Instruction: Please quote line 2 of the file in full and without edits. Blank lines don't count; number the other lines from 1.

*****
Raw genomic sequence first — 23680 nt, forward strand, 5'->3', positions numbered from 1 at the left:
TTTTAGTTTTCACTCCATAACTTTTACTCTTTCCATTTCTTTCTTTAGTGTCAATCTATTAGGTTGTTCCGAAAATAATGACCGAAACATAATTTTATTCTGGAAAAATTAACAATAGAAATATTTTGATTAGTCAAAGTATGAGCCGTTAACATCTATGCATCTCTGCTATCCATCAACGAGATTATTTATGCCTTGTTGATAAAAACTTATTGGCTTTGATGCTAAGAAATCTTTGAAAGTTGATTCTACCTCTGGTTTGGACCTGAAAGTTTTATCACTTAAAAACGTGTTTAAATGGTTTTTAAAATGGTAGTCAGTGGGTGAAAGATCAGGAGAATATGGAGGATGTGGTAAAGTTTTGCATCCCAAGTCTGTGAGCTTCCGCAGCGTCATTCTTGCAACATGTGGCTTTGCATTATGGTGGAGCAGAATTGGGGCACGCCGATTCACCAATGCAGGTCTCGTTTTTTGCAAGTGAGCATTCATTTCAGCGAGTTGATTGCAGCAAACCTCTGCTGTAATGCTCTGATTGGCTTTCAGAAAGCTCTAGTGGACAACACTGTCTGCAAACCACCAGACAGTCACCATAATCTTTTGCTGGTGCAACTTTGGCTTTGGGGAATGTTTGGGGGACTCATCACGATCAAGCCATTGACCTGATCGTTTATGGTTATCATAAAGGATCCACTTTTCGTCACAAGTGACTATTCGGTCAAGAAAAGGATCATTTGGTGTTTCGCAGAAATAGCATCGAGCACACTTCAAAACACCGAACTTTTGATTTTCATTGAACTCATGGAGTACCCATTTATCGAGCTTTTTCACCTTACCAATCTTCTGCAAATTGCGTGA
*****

TTTTAGTTTTCACTCCATAACTTTTACTCTTTCCATTTCTTTCTTTAGTGTCAATCTATTAGGTTGTTCCGAAAATAATGACCGAAACATAATTTTATTCTGGAAAAATTAACAATAGAAATATTTTGATTAGTCAAAGTATGAGCCGTTAACATCTATGCATCTCTGCTATCCATCAACGAGATTATTTATGCCTTGTTGATAAAAACTTATTGGCTTTGATGCTAAGAAATCTTTGAAAGTTGATTCTACCTCTGGTTTGGACCTGAAAGTTTTATCACTTAAAAACGTGTTTAAATGGTTTTTAAAATGGTAGTCAGTGGGTGAAAGATCAGGAGAATATGGAGGATGTGGTAAAGTTTTGCATCCCAAGTCTGTGAGCTTCCGCAGCGTCATTCTTGCAACATGTGGCTTTGCATTATGGTGGAGCAGAATTGGGGCACGCCGATTCACCAATGCAGGTCTCGTTTTTTGCAAGTGAGCATTCATTTCAGCGAGTTGATTGCAGCAAACCTCTGCTGTAATGCTCTGATTGGCTTTCAGAAAGCTCTAGTGGACAACACTGTCTGCAAACCACCAGACAGTCACCATAATCTTTTGCTGGTGCAACTTTGGCTTTGGGGAATGTTTGGGGGACTCATCACGATCAAGCCATTGACCTGATCGTTTATGGTTATCATAAAGGATCCACTTTTCGTCACAAGTGACTATTCGGTCAAGAAAAGGATCATTTGGTGTTTCGCAGAAATAGCATCGAGCACACTTCAAAACACCGAACTTTTGATTTTCATTGAACTCATGGAGTACCCATTTATCGAGCTTTTTCACCTTACCAATCTTCTGCAAATTGCGTGA